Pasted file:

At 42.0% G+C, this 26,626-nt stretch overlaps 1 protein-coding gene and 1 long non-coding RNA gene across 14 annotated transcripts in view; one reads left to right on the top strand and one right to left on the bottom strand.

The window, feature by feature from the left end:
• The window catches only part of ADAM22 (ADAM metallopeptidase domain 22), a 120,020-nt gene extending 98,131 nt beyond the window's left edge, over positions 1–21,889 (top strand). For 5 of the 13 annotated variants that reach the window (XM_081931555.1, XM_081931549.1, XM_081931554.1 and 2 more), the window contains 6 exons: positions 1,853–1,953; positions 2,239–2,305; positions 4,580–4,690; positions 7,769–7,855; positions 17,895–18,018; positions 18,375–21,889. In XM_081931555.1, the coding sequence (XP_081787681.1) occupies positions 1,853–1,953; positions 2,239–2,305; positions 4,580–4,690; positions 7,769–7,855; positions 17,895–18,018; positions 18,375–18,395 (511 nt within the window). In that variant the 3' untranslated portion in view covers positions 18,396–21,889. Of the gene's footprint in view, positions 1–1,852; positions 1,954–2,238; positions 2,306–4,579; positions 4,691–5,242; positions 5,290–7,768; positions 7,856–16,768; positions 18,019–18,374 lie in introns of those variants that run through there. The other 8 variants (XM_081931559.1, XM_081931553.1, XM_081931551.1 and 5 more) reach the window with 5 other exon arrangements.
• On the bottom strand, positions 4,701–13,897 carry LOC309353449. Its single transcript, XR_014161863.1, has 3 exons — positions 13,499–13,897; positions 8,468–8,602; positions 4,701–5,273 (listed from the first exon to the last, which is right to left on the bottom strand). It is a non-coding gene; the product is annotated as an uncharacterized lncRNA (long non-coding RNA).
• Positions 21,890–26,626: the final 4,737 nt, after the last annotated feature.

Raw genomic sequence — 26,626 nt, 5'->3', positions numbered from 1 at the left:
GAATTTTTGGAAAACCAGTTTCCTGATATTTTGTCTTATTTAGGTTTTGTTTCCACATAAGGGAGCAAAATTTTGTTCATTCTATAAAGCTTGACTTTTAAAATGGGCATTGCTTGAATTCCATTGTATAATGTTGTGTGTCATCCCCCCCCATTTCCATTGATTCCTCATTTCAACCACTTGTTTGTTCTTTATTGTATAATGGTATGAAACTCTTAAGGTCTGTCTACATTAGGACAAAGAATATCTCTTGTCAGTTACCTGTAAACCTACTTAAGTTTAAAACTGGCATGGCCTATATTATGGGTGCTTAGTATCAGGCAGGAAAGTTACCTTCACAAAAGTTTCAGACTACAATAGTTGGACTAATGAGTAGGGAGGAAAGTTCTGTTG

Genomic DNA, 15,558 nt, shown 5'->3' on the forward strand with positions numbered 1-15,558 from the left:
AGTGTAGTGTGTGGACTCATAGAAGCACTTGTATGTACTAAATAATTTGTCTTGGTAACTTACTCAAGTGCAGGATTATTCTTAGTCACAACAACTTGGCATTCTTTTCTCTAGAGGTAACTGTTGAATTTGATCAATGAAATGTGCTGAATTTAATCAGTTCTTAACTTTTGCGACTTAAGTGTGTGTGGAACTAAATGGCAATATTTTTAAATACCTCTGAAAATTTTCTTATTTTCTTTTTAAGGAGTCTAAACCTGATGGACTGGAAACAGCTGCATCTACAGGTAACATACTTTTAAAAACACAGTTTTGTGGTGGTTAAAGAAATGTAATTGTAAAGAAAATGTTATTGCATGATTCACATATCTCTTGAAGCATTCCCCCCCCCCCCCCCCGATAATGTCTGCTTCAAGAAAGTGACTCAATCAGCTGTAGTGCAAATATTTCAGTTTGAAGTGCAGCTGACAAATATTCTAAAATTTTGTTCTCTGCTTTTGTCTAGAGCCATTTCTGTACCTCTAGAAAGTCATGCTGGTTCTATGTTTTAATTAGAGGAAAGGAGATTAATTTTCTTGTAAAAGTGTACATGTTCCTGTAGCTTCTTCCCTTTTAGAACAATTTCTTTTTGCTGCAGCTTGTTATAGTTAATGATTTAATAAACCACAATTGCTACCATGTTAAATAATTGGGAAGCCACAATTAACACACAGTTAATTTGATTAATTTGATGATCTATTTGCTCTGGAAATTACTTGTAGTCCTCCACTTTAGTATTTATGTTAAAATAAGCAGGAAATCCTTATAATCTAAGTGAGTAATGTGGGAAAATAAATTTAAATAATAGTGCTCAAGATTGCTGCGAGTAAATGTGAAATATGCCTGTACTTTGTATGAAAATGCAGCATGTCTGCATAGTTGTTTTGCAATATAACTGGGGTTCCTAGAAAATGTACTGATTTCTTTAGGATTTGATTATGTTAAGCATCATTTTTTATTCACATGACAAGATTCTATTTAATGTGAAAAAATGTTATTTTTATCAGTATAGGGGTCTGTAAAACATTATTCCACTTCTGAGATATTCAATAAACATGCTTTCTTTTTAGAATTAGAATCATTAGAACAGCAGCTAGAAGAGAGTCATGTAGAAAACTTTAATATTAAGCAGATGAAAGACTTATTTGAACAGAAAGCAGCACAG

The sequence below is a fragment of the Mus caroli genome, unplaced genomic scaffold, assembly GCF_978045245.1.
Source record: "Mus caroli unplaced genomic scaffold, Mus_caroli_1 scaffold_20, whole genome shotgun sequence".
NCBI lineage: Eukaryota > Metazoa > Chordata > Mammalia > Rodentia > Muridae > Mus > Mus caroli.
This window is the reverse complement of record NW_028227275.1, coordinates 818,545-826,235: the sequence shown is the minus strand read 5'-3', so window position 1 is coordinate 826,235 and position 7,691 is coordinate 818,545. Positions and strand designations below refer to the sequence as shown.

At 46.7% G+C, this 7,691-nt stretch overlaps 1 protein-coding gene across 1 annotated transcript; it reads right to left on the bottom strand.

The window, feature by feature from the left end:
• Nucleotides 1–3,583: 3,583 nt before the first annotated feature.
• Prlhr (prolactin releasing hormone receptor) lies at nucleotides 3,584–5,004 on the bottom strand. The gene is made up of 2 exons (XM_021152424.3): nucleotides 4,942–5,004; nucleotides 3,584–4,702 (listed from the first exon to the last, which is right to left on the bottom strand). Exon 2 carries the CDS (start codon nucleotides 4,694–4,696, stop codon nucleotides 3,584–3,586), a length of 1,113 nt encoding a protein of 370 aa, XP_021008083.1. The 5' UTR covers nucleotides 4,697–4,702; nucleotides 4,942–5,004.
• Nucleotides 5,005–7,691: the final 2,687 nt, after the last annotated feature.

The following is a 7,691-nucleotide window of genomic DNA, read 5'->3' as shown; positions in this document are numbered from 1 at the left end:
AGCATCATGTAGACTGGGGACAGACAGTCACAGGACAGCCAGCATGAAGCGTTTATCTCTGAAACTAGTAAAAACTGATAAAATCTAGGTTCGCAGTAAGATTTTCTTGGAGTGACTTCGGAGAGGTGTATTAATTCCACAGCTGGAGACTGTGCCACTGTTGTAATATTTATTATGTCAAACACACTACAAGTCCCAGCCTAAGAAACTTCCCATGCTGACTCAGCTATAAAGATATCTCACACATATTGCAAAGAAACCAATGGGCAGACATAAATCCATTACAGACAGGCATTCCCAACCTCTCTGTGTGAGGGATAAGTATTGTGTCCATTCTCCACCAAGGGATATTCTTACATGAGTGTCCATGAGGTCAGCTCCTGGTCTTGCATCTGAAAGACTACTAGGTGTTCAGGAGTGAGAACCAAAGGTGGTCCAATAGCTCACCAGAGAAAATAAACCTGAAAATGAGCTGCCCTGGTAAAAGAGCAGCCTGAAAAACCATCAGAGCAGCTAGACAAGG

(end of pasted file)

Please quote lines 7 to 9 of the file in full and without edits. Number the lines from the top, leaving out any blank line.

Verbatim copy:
GAATTTTTGGAAAACCAGTTTCCTGATATTTTGTCTTATTTAGGTTTTGTTTCCACATAAGGGAGCAAAATTTTGTTCATTCTATAAAGCTTGACTTTTAAAATGGGCATTGCTTGAATTCCATTGTATAATGTTGTGTGTCATCCCCCCCCATTTCCATTGATTCCTCATTTCAACCACTTGTTTGTTCTTTATTGTATAATGGTATGAAACTCTTAAGGTCTGTCTACATTAGGACAAAGAATATCTCTTGTCAGTTACCTGTAAACCTACTTAAGTTTAAAACTGGCATGGCCTATATTATGGGTGCTTAGTATCAGGCAGGAAAGTTACCTTCACAAAAGTTTCAGACTACAATAGTTGGACTAATGAGTAGGGAGGAAAGTTCTGTTG

Genomic DNA, 15,558 nt, shown 5'->3' on the forward strand with positions numbered 1-15,558 from the left:
AGTGTAGTGTGTGGACTCATAGAAGCACTTGTATGTACTAAATAATTTGTCTTGGTAACTTACTCAAGTGCAGGATTATTCTTAGTCACAACAACTTGGCATTCTTTTCTCTAGAGGTAACTGTTGAATTTGATCAATGAAATGTGCTGAATTTAATCAGTTCTTAACTTTTGCGACTTAAGTGTGTGTGGAACTAAATGGCAATATTTTTAAATACCTCTGAAAATTTTCTTATTTTCTTTTTAAGGAGTCTAAACCTGATGGACTGGAAACAGCTGCATCTACAGGTAACATACTTTTAAAAACACAGTTTTGTGGTGGTTAAAGAAATGTAATTGTAAAGAAAATGTTATTGCATGATTCACATATCTCTTGAAGCATTCCCCCCCCCCCCCCCCGATAATGTCTGCTTCAAGAAAGTGACTCAATCAGCTGTAGTGCAAATATTTCAGTTTGAAGTGCAGCTGACAAATATTCTAAAATTTTGTTCTCTGCTTTTGTCTAGAGCCATTTCTGTACCTCTAGAAAGTCATGCTGGTTCTATGTTTTAATTAGAGGAAAGGAGATTAATTTTCTTGTAAAAGTGTACATGTTCCTGTAGCTTCTTCCCTTTTAGAACAATTTCTTTTTGCTGCAGCTTGTTATAGTTAATGATTTAATAAACCACAATTGCTACCATGTTAAATAATTGGGAAGCCACAATTAACACACAGTTAATTTGATTAATTTGATGATCTATTTGCTCTGGAAATTACTTGTAGTCCTCCACTTTAGTATTTATGTTAAAATAAGCAGGAAATCCTTATAATCTAAGTGAGTAATGTGGGAAAATAAATTTAAATAATAGTGCTCAAGATTGCTGCGAGTAAATGTGAAATATGCCTGTACTTTGTATGAAAATGCAGCATGTCTGCATAGTTGTTTTGCAATATAACTGGGGTTCCTAGAAAATGTACTGATTTCTTTAGGATTTGATTATGTTAAGCATCATTTTTTATTCACATGACAAGATTCTATTTAATGTGAAAAAATGTTATTTTTATCAGTATAGGGGTCTGTAAAACATTATTCCACTTCTGAGATATTCAATAAACATGCTTTCTTTTTAGAATTAGAATCATTAGAACAGCAGCTAGAAGAGAGTCATGTAGAAAACTTTAATATTAAGCAGATGAAAGACTTATTTGAACAGAAAGCAGCACAG